• No no, I don't doubt that in this instance, it is undefined behavior. My gripes were with the phrase "Since this should not happen, browsers are free to interpret it however they wish", as to me, it implies a more general statement than really is the case. Maybe I'm reading too much into this - nevermind :D – MechMK1 Dec 14 '20 at 12:56
  • @MechMK1 Oh, yeah, I see what you mean. You are right in the general case, but in this case there's no further indication so browser are indeed free to do as they wish. I'll try to rewrite it. – A. Hersean Dec 14 '20 at 13:14
  • Also great answer, much better than mine – MechMK1 Dec 14 '20 at 13:44
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So, since nobody is coming up with a better answer, I did some digging. Note that this is not an authoritative answer, so take everything with a grain of salt.

Why is it done this way?

I assume that it is either Cargo Cult or a case of "If it ain't broke, don't fix it". The line that clears the CSRF token was present since the commit that added CSRF support back in 2013.

In March this year, GitHub user AnastasiaBlack noticed that two CSRF-TOKEN cookies were being saved, to which the code author rwinch helpfully replied that she should ask on StackOverflow instead.

Is this a common pattern?

No. Browsers are designed to overwrite cookies when a new cookie with the same name is received. Explicit "clearing" is not necessary.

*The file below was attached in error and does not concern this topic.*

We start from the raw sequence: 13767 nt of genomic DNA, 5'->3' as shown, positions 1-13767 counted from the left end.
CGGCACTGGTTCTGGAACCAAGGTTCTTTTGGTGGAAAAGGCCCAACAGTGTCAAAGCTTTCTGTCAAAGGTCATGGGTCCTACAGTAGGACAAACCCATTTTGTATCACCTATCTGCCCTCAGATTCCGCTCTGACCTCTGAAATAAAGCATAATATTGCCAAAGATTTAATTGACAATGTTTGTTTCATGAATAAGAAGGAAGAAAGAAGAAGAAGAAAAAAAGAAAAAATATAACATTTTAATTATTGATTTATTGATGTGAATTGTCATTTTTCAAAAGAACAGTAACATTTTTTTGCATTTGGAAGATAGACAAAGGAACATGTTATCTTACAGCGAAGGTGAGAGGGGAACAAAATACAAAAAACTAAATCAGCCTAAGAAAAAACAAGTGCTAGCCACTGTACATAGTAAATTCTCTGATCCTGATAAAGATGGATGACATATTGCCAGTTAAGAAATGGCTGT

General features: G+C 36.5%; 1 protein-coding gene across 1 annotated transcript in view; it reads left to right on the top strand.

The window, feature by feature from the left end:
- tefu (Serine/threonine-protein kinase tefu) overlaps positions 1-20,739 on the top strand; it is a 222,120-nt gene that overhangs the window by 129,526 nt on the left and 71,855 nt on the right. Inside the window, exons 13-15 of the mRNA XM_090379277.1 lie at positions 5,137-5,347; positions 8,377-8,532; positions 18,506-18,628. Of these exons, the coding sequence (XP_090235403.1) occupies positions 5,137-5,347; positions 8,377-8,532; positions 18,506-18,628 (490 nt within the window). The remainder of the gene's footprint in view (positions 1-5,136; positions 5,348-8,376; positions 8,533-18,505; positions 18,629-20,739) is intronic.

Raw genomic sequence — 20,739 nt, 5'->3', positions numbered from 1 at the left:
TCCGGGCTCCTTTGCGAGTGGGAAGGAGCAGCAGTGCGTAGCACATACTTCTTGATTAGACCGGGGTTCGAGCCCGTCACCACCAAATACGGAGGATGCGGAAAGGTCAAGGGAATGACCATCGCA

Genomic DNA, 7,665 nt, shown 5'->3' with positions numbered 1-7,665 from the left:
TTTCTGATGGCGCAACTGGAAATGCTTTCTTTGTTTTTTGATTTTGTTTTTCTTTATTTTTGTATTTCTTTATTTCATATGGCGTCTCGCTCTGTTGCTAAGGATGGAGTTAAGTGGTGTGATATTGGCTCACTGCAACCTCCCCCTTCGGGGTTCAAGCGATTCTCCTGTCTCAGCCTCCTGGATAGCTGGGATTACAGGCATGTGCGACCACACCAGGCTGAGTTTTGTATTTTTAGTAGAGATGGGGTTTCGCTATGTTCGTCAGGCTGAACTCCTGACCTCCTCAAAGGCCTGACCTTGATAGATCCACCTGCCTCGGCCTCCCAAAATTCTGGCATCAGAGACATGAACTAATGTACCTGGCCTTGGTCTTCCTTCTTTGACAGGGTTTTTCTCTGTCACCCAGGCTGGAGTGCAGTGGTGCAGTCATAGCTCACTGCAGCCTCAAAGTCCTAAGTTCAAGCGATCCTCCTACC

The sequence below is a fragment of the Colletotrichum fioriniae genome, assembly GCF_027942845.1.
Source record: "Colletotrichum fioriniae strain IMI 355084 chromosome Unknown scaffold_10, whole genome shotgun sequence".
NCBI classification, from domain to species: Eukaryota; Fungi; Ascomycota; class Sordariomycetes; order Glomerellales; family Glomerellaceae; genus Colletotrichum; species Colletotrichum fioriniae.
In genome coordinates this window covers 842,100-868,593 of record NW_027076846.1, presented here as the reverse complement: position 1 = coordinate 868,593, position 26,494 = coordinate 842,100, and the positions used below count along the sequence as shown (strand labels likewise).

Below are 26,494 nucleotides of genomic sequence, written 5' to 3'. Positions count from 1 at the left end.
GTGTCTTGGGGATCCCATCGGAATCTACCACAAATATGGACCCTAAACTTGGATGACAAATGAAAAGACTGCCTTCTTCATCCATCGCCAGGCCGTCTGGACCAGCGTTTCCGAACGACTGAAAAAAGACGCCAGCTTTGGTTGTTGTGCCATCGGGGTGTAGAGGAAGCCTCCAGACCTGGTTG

While this is more of a personal anecdote than some official guideline, I can say that I have tested my fair share of web applications and receiving two cookies with the same name, one with an empty value and one with a token, is certainly not something I have encountered outside Spring applications.

The OWASP Cheatsheet for Cross-Site Request Forgery Prevention also does not explicitly mention to do that, although they do recommend using Spring Security.

Are there problems with browsers when they get the same cookie twice?

It depends™

Browsers behave differently from each other. This answer from 2014 references RFC 6265, which states that browsers SHOULD sort the cookie list by some order and that servers SHOULD NOT rely upon the order of cookies being sent.

So it means technically a browser could pick one of them randomly and it would conform to RFC 6265, though of course no browser would do this unless it was written to be maliciously compliant.

Since it "seems to work", there is no reason for the maintainers of Spring to change the code that is already working. However, if browsers decided to react differently to doubly-set cookies, that could break compatibility, and would need them to change the code.

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  • Just as a reference, the code author gave a more direct reply to the two cookie headers here – AlphaD Dec 3 '20 at 3:55